It doesn’t feel right. The balance is all wrong because it’s not like the janky one I’m used to. The handle is too small, too slick. I ran it along a piece of pine, then a piece of mahogany, then walnut edge grain and it cut beautifully. But so did my Harbor Freight. The only difference I could tell was that the LN felt wrong in my hand.

Then there’s the fear factor. I’m afraid to hone it. I’m afraid to drop it. I’m afraid to touch it. After working with it and looking at it for about 10 minutes, I laid it on a shelf, then picked up my Harbor Freight and continued working on my project.

It’s an awesome tool in every way. It’s just that it might not be the right chisel for me. But what does that say about me? Have I just not learned enough to judge tool quality? Or is the tool you use really the best tool money can buy?

I’m open to suggestions.

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Working with reclaimed lumber: How rough do you want it?

Most people choose to work with barn wood or reclaimed lumber because they want a rustic look and the patina that only decades of exposure to time and elements can provide. But there are many benefits to working with reclaimed wood even if your vision for your final project is a finely finished aesthetic.

The barn wood look is in vogue right now. But tastes change, so it’s important to look beyond the rustic aesthetic and see the other benefits of working with reclaimed lumber:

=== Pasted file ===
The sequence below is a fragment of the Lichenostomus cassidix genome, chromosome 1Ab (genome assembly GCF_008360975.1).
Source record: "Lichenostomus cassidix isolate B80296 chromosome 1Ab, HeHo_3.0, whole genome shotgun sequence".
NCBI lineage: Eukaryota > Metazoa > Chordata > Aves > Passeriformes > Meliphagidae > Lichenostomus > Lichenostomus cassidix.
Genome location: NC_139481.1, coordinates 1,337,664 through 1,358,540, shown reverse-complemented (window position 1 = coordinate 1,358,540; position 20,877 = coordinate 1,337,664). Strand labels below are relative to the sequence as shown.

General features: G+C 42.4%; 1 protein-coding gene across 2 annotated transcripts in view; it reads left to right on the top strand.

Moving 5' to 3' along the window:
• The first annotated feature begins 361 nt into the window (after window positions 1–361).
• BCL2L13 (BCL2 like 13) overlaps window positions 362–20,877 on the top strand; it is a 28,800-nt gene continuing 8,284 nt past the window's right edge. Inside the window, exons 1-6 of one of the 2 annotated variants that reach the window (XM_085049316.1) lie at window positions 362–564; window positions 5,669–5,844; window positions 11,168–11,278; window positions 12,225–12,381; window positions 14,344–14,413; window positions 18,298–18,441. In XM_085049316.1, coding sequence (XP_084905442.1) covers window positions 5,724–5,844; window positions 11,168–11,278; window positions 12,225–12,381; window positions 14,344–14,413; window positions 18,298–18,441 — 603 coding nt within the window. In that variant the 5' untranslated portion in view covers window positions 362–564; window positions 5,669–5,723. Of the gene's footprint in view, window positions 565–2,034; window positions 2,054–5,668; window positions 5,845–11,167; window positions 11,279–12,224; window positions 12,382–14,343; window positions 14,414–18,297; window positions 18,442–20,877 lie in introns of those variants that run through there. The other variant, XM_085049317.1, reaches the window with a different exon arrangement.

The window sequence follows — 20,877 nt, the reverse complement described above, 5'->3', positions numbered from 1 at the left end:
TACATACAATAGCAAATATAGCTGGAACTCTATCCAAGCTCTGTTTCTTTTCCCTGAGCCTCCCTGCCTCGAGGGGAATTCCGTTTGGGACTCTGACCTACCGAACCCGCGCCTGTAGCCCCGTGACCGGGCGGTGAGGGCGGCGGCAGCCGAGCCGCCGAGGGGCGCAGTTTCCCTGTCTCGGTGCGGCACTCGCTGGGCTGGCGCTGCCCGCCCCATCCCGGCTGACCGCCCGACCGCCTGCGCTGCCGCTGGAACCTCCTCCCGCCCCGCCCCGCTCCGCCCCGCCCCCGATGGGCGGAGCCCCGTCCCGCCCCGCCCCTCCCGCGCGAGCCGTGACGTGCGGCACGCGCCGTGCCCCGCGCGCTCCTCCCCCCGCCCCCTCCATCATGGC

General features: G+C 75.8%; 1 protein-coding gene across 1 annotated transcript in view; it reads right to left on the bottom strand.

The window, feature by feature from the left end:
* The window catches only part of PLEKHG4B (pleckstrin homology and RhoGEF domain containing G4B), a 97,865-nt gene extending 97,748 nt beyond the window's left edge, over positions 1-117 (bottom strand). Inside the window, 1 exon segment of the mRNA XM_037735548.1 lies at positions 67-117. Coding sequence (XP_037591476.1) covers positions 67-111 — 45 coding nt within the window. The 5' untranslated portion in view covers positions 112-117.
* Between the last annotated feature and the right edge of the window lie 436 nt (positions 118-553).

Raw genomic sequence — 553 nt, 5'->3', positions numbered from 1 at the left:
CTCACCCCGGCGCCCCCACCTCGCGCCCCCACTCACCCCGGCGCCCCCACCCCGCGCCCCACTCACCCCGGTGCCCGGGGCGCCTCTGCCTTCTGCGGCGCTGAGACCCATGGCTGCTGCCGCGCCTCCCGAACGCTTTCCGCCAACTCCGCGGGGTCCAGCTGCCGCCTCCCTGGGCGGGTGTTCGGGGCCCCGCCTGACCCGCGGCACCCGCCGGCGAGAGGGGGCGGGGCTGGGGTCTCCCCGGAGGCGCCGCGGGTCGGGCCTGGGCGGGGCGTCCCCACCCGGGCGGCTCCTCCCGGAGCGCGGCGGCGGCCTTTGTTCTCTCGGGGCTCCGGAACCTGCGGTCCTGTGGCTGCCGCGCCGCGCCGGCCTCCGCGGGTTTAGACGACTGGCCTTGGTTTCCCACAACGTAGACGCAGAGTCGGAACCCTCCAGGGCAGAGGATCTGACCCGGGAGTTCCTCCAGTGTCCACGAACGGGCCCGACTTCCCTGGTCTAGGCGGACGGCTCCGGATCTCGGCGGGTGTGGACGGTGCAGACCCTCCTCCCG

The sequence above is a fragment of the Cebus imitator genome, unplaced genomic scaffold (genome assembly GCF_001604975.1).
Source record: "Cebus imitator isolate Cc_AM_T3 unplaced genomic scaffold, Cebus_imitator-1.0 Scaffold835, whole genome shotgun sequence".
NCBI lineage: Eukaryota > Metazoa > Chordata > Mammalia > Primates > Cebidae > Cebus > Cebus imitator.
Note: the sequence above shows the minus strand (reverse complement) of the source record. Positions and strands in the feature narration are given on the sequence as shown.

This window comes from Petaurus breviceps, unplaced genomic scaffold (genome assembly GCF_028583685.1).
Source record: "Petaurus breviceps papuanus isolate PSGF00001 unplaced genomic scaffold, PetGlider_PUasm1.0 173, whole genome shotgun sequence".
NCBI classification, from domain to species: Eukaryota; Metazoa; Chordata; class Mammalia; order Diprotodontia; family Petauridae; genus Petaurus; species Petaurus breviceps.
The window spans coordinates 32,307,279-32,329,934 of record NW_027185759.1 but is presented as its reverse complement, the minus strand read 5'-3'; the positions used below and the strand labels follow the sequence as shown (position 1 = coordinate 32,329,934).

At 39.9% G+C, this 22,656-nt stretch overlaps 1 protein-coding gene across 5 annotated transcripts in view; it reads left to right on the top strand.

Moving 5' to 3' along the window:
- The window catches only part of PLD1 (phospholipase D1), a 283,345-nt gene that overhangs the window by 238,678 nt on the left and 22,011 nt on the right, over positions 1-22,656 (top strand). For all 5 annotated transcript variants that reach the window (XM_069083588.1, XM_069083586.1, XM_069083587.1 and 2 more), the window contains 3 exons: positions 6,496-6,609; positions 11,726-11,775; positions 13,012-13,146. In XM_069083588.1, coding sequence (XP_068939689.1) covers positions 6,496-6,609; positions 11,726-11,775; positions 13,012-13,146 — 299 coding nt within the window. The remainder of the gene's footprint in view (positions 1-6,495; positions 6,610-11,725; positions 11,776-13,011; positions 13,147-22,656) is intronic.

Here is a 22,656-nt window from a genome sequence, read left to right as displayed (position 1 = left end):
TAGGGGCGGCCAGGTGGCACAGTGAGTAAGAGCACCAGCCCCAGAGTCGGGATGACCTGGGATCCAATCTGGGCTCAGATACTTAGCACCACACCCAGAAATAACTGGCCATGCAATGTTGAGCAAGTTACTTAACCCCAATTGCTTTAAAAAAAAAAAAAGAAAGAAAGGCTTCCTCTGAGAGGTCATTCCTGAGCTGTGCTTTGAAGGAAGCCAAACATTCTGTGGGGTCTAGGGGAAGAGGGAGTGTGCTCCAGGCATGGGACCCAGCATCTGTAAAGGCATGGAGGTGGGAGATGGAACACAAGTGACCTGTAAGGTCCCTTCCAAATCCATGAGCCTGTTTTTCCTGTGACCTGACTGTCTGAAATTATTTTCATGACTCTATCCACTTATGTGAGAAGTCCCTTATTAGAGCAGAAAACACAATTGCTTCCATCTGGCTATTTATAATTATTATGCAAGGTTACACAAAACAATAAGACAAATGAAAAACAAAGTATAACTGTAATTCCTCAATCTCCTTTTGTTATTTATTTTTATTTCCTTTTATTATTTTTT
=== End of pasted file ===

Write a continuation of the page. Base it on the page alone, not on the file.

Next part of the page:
• Environmental: By working with reclaimed lumber you’re keeping building materials out of landfills.
  • Quality: Reclaimed lumber from barns and other old buildings is lumber that came from old-growth forests. It’s a limited resource and therefore, scarce and valuable. Today’s quick-growing stock can’t match the quality of these historic timbers.
  • Historic: For me—just ike working with antique tools—reclaimed lumber is imbibed with the spirit of those who worked it and lived with over the decades or centuries.
  • Financial (sometimes): Once upon a time “reclaimed” lumber was trash. You scavenged for it or took it off the hands of people who were grateful to be free of the burden of hauling it to the dump or burning it. Today, reclaimed lumber’s trendiness means you’ll pay just as much, if not more, than you’d pay for new lumber—especially barn wood. Non-profits like Chicago’s Rebuilding Exchange charge a reasonable price for lumber that comes from deconstructed homes, many of which are 100 years old or older. Boutique reclaimed wood shops are catering to the trend and charge a premium. Salvagers are making bank buying up old barns, carefully deconstructing them and carting them back to their shops for resale.